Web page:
Months ago some qualified researchers (physician specialists in this case) published an article in Annals of Allergy , Asthma and Immunology which reported superior outcomes of intranasal steroid (INS) compared to antibiotic or placebo (a substance containing no medication but made to look like medication) in a clinical trial involving over nine hundred patients.
Acute Rhinosinusitis (ARS) is typically manifested by nasal congestion, runny nose, facial pressure or pain, postnasal drip and headache. It is often caused by viruses (like the common cold virus) and lasts up to 4-12 weeks according to these researchers. Interestingly, I’ve told patients for years, that viral based sinus symptoms shouldn’t last more than one and a half to two weeks.
Many healthcare professionals agree that antibiotics are grossly over prescribed for upper respiratory tract infections. Concerns about sinus infections are one of the most common reasons patients contact their doctor. Physici...
Alternative Names Backache; Low back pain; Lumbar pain; Pain - back; Acute back pain; Back pain - new; Back pain - short-term Treatment To get better quickly, take the right steps when you first get pain. Here are some tips for how to handle pain early on: Stop normal physical activity for the first few days. This helps calm your symptoms and reduce inflammation. Apply heat or ice to the painful area. Try ice for the first 48-72 hours, then use heat. Take over-the-counter pain relievers such as ibuprofen (Advil, Motrin IB) or acetaminophen (Tylenol). While sleeping, try lying in a curled-up, fetal position with a pillow between your legs. If you usually sleep on your back, place a pillow or rolled towel under your knees to relieve pressure. A common misbelief about back pain is that you need to rest and avoid activity for a long time. In fact, bed rest is NOT recommended . You may want to reduce your activity only for the first couple of days. Then, slowly start your usual activities after that....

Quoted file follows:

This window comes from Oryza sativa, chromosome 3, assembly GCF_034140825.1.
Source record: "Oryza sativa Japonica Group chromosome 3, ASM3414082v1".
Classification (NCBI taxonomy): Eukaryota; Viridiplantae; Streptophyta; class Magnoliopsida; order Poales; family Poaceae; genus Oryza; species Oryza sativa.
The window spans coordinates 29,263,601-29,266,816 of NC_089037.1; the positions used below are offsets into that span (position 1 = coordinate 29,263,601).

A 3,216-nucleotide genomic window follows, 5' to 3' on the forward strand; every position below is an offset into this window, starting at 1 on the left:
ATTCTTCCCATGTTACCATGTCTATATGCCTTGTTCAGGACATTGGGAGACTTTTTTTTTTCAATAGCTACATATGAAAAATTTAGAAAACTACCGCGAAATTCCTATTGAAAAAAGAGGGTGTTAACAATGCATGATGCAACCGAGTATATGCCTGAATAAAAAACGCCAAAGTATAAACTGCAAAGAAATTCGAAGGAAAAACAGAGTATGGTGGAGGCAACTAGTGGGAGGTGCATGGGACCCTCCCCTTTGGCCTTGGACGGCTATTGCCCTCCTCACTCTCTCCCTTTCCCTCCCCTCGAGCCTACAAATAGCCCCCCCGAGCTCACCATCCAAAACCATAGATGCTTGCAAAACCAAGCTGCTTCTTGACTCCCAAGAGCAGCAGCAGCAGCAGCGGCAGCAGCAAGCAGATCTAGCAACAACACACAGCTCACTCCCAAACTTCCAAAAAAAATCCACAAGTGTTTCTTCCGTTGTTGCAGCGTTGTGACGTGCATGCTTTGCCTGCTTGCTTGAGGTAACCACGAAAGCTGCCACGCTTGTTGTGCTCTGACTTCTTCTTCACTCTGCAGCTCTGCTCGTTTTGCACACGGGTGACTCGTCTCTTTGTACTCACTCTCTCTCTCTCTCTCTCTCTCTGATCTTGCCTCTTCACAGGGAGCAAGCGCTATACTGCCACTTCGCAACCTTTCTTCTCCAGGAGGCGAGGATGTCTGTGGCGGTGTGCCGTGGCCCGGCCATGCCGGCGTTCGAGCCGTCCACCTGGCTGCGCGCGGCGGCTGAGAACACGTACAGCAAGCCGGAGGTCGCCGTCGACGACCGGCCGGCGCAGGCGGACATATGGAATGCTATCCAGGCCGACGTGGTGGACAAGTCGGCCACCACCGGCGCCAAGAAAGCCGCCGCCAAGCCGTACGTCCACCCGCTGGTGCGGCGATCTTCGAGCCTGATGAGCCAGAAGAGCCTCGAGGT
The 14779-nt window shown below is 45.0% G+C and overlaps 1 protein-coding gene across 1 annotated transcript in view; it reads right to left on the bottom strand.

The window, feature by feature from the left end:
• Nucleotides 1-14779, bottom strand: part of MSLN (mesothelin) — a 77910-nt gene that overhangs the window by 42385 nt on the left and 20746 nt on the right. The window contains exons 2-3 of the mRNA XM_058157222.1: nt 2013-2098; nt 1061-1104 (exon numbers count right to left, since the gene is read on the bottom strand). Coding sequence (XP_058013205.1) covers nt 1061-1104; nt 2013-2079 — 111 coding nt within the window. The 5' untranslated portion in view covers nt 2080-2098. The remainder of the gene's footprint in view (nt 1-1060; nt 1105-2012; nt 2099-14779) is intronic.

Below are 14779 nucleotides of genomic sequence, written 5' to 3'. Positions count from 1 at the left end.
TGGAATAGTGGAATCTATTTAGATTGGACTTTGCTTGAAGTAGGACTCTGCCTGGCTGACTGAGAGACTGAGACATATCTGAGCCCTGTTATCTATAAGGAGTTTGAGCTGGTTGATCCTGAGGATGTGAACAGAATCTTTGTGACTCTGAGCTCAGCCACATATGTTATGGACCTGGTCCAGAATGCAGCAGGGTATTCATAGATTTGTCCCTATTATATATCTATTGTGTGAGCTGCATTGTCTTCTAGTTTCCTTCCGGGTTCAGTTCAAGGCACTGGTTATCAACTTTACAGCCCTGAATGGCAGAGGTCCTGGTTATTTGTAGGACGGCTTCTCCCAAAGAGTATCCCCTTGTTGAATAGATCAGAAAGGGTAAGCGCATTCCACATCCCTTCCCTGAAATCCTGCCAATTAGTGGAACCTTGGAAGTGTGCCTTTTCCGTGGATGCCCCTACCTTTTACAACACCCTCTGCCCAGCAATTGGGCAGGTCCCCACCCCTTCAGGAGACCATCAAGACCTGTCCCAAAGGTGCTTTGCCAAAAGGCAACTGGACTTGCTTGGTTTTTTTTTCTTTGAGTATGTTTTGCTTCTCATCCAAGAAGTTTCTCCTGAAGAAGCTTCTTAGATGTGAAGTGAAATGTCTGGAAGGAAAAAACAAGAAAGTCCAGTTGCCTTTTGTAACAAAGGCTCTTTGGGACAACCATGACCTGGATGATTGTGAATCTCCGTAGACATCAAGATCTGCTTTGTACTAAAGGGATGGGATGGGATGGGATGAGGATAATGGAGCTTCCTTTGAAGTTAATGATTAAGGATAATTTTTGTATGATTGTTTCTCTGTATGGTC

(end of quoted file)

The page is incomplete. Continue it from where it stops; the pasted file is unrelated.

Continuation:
Mitral insufficiency; Acute mitral regurgitation
-- unrelated to coronary artery disease or a heart attack
Shortness of breath
that increases when lying flat (orthopnea)
Sensation of feeling the heart beat ( palpitations )
Note: Symptoms may start suddenly.
Signs and tests
The doctor may detect a thrill (vibration) over the heart when feeling ( palpating ) the chest area. An extra heart sound (S4 gallop) and a distinctive heart murmur may be heard when listening to the chest with a stethoscope. However, some patients may not have this murmur. If fluid backs up into the lungs, there may be crackles heard in the lungs.
is usually normal.
The following tests may be performed:
Chest MRI scan
- may also show fluid in the lungs or prominent lu...
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